• Intensity-Modulated Radiation Therapy (IMRT): IMRT is often used to treat pleural mesothelioma after surgery, as this particular method of radiation changes the strength, pattern, and shape of the radiation beams to protect the surrounding tissue. It offers a direct impact on the area that needs to be treated, so there is less worry about the tissue surrounding the cancerous cells.

Intraoperative Radiation Therapy (IORT)

IORT is applied to the patient during surgery.

If a patient has early-stage pleural mesothelioma and is eligible to undergo surgery (be it either EPP or P/D), radiation can be directly applied to the area. This has proved very effective as it avoids passing radiation through healthy cells.

Brachytherapy

This form of RT is less used than external beam radiation therapy as it is still being researched in clinical trials. Instead of radiation being performed on the outside of the skin, brachytherapy entails tiny radioactive seeds being surgically placed next to the tumor.

This procedure can be permanent or temporary, though for pleural mesothelioma it tends to be permanent so that the chest does not have to be opened again.

After the radioactive ‘seeds’ have been implanted, they will release radioactive waves to kill off the cancerous cells and, in the process, break down the tumors.

Did You Know?

Permanent brachytherapy usually takes place on an outpatient basis, and the patient will then have radioactive objects residing in their body for life.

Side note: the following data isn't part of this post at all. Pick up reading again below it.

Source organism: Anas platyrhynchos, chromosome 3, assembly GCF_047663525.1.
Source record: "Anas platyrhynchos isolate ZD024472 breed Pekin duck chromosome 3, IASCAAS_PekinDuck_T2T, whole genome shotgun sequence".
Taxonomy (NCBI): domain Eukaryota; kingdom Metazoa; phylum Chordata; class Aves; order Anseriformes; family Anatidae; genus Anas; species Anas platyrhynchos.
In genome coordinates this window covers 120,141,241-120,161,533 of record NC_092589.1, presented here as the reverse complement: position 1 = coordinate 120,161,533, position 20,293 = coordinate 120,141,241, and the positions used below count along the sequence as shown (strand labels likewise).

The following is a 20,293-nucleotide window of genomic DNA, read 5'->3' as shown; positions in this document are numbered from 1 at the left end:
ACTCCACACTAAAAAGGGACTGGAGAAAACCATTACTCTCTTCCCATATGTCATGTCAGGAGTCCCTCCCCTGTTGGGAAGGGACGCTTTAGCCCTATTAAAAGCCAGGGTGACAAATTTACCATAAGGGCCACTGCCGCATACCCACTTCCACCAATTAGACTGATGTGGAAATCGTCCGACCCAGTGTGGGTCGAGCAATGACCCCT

Temporary brachytherapy requires more frequent visits to the hospital, but it means that patients can live for a period without the radioactive seeds within them.

A less invasive way of using radioactive objects with brachytherapy is through high-dose surface brachytherapy, in which a radioactive object is placed on the skin near the tumor.

A radioactive application is then placed onto the surgical incisions from the mesothelioma operation, which helps deliver focused radiation to the area. Again, this will halt the spread of mesothelioma cells and kill tumor growth.

However, due to the high dose needed to penetrate the skin, the patient is often required to stay in the hospital overnight to ensure a healthy recovery.

Radiation can often make patients feel fatigued, nauseous, and have an irritable sensation on the skin. They may also have a loss of appetite and energy, so it’s important to rest until side effects subside.

Ways to Administer Radiation Therapy

There are several ways to administer radiation to patients. Each method takes into account the disease stage, patient’s health, and available surgery options.

Whether the patient receives radiation before, during, or after surgery is decided on a case-by-case basis, but evidence shows that radiation is an effective treatment to kill mesothelioma cells and avoid the spread of tumors regardless of when it is administered.

Neoadjuvant

Neoadjuvant means that radiation is given before the main surgery treatment. This can be used on mesothelioma patients undergoing the extrapleural pneumonectomy (EPP) procedure.